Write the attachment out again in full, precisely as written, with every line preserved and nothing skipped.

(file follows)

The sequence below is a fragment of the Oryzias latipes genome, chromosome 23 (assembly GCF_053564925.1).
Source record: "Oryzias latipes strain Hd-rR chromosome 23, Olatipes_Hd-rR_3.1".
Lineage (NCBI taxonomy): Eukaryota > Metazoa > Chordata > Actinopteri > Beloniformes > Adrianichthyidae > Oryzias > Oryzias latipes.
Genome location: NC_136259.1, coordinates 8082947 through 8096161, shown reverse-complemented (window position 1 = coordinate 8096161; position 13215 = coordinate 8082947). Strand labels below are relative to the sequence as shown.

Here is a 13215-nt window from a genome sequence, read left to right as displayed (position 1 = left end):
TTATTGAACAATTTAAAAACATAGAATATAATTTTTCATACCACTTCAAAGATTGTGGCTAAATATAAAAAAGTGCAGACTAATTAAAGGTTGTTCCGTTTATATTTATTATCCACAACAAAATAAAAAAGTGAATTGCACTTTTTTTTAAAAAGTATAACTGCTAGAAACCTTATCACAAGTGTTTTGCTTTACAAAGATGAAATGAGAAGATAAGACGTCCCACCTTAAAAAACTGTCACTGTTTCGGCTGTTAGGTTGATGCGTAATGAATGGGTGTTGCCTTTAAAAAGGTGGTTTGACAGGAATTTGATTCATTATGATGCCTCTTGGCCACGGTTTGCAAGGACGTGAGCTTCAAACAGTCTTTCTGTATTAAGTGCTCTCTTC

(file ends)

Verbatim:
The sequence below is a fragment of the Oryzias latipes genome, chromosome 23 (assembly GCF_053564925.1).
Source record: "Oryzias latipes strain Hd-rR chromosome 23, Olatipes_Hd-rR_3.1".
Lineage (NCBI taxonomy): Eukaryota > Metazoa > Chordata > Actinopteri > Beloniformes > Adrianichthyidae > Oryzias > Oryzias latipes.
Genome location: NC_136259.1, coordinates 8082947 through 8096161, shown reverse-complemented (window position 1 = coordinate 8096161; position 13215 = coordinate 8082947). Strand labels below are relative to the sequence as shown.

Here is a 13215-nt window from a genome sequence, read left to right as displayed (position 1 = left end):
TTATTGAACAATTTAAAAACATAGAATATAATTTTTCATACCACTTCAAAGATTGTGGCTAAATATAAAAAAGTGCAGACTAATTAAAGGTTGTTCCGTTTATATTTATTATCCACAACAAAATAAAAAAGTGAATTGCACTTTTTTTTAAAAAGTATAACTGCTAGAAACCTTATCACAAGTGTTTTGCTTTACAAAGATGAAATGAGAAGATAAGACGTCCCACCTTAAAAAACTGTCACTGTTTCGGCTGTTAGGTTGATGCGTAATGAATGGGTGTTGCCTTTAAAAAGGTGGTTTGACAGGAATTTGATTCATTATGATGCCTCTTGGCCACGGTTTGCAAGGACGTGAGCTTCAAACAGTCTTTCTGTATTAAGTGCTCTCTTC